In Fig. 4(b) we plot the loss tangent, for the pump frequency on resonance and . This was found numerically by fitting the transmission amplitude to a circuit model as a function of . Here, is the voltage across capacitor (as shown in Fig. 1) and is the external quality factor. The above approximation holds because our resonator is over-coupled. At low amplitude the loss is constant, and at high amplitude the slope is as the spins are saturated. This is in agreement with the semi-classical theory for a single TLS type. For the standard tunneling model distribution the density of defects follows and the superposition of the loss from different TLSs give a slope of in the high power regime schickfus (), as observed in amorphous films.

In the same figure the excess phase noise is plotted. In the same high power regime as the loss tangent, the partially saturated TLSs exhibit phase noise with a slope of , which disagrees with the power dependence observed in experiment thesis (). This suggests that a correct description for the phase noise power dependence necessitates the inclusion of intrinsic stochastic fluctuations of the TLSs. Indeed, intrinsic TLS noise causes dielectric constant fluctuations and can lead to observable noise gaoetal2 (). We reiterate, however, that squeezing phenomenon itself is present regardless of deterministic or stochastic nature of TLS dynamics.

In conclusion, we have developed a theoretical framework applicable to circuits containing transmission lines, lumped circuit elements, and TLS defects, building upon previous work in quantum optics. It serves as a first step toward a quantitative theory for noise in these circuits. We found that quadrature-independent incident noise is generally squeezed once transmitted through a lumped circuit containing TLSs even when the latter evolve deterministically. Extensions of the model could allow for further quantitative results on noise due to TLSs, including the treatment of the standard tunneling model distribution of TLSs and incorporating intrinsic TLS fluctuations.

Acknowlegments: S. T. thanks Lev S. Bishop for discussions. S. T. and V. G. were supported by the Intelligence Advanced Research Projects Activity (IARPA) through the US army Research Office award W911NF-09-1-0351.

References

  • (1) W. A. Philipps, Rep. Prog. Phys. 50, 1657 (1987).
  • (2) S. Hunklinger and W. Arnold, Physical Acoustics, edited by W. P. Mason and R. N. Thurston, (Academic, New York, 1976), Volume XII.
  • (3) M. v. Schickfus and S. Hunklinger, J. Phys. C 9, L439 (1976); Physics Letters A 64, 144 (1977).
  • (4) J. M. Martinis et al., Phys. Rev. Lett. 95, 210503 (2005).
  • (5) H. Wang et al., Appl. Phys. Lett. 95, 233508 (2009).
  • (6) H. Paik and K. D. Osborn, App. Phys. Lett. 96, 072505 (2010).
  • (7) R. W. Simmonds et al., Phys. Rev. Lett. 93, 077003 (2004).
  • (8) A. Wallraff et al., Nature 431, 162 (2004); M. A. Sillanpää, J. I. Park, and R. W. Simmonds, ibid. 449, 438 (2007).
  • (9) J. Gao, Ph.D. Thesis, California Institute of Technology (2008).
  • (10) J. Gao et al., Appl. Phys. Lett. 92, 152505 (2008); S. Kumar et al., ibid. 92, 123503 (2008).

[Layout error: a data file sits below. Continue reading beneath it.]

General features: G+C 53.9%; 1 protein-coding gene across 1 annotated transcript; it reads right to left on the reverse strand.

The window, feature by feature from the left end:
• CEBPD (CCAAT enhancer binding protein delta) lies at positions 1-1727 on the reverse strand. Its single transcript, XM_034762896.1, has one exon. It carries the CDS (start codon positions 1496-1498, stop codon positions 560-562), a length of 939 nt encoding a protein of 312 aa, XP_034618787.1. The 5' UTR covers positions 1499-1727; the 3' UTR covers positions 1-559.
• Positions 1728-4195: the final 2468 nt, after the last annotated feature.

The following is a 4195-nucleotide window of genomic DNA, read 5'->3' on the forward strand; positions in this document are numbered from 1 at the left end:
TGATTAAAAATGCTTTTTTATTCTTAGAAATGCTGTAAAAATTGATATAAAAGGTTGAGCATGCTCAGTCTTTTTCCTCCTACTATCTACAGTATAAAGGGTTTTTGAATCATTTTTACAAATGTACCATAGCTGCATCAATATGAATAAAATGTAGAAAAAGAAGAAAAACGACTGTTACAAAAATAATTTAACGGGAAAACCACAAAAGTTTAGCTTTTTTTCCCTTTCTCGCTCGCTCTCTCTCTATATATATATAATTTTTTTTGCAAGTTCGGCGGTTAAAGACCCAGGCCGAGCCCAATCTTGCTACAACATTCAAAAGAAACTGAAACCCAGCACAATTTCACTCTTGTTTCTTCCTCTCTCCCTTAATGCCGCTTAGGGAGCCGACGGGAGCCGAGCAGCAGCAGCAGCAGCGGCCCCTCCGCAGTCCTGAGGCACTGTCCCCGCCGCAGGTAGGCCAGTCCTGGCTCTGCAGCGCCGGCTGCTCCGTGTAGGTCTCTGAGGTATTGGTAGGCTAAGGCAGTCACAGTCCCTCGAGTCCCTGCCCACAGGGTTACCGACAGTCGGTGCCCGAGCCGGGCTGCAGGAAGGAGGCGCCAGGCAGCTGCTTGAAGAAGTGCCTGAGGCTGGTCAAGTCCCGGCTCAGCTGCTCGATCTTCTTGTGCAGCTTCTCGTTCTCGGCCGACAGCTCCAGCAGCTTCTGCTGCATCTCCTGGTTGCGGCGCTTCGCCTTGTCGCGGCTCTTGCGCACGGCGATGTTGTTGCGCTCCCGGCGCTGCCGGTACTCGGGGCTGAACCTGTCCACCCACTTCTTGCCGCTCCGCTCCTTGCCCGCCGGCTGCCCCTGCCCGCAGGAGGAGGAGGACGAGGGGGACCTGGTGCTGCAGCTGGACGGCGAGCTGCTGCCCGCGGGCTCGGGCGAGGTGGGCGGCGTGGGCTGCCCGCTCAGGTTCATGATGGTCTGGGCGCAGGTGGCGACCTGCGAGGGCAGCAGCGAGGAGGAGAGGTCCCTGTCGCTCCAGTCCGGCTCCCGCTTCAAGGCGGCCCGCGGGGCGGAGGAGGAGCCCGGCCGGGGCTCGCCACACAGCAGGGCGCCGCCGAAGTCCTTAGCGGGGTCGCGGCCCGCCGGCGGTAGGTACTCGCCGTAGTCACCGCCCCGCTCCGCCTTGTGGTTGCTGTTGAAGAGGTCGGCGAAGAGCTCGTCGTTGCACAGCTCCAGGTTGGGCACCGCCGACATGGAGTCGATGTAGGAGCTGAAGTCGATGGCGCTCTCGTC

• (11) J. Gao et al., arXiv:1008.0046v1.
  • (12) J. Gao et al., App. Phys. Lett. 90, 102507 (2007).
  • (13) J. Gao et al., App. Phys. Lett. 92, 212504 (2008).
  • (14) M. Constantin, C. C. Yu, and J. M. Martinis, Phys Rev. B 79, 094520 (2009).
  • (15) B. Yurke et al., Phys. Rev. Lett. 60, 764 (1988).
  • (16) M. A. Castellanos-Beltran et al., Nature Phys. 4, 929 (2008).
  • (17) D. Rugar and P. Grütter, Phys. Rev. Lett. 67, 699 (1991).
  • (18) J. Suh et al., Nano Lett. 10, 3990 (2010).
  • (19) R. E. Slusher et al., Phys. Rev. Lett. 55, 2409 (1985).
  • (20) L. A. Lugiato, in Progress in Optics XXI, edited by E. Wolf (North-Holland, Amsterdam, 1984).
  • (21) B. Yurke, Phys. Rev. A 29, 408 (1984).
  • (22) B. Yurke and J. S. Denker, Phys. Rev. A 29, 1419 (1984).
  • (23) G. Baier and M. v. Schickfus, Phys. Rev. B 38, 9952 (1988); A. Holder and C. Musgrave, private communication.
  • (24) H. J. Carmichael, L. Tian, W. Ren, and P. Alsing, in Cavity Quantum Electrodynamics, ed. P. R. Berman, Academic Press, Boston, 1994, p. 381.
Comments 0
Request Comment
You are adding the first comment!
How to quickly get a good reply:
  • Give credit where it’s due by listing out the positive aspects of a paper before getting into which changes should be made.
  • Be specific in your critique, and provide supporting evidence with appropriate references to substantiate general statements.
  • Your comment should inspire ideas to flow and help the author improves the paper.

The better we are at sharing our knowledge with each other, the faster we move forward.
""
The feedback must be of minimum 40 characters and the title a minimum of 5 characters
   
Add comment
Cancel
Loading ...
77037
This is a comment super asjknd jkasnjk adsnkj
Upvote
Downvote
""
The feedback must be of minumum 40 characters
The feedback must be of minumum 40 characters
Submit
Cancel

You are asking your first question!
How to quickly get a good answer:
  • Keep your question short and to the point
  • Check for grammar or spelling errors.
  • Phrase it like a question
Test
Test description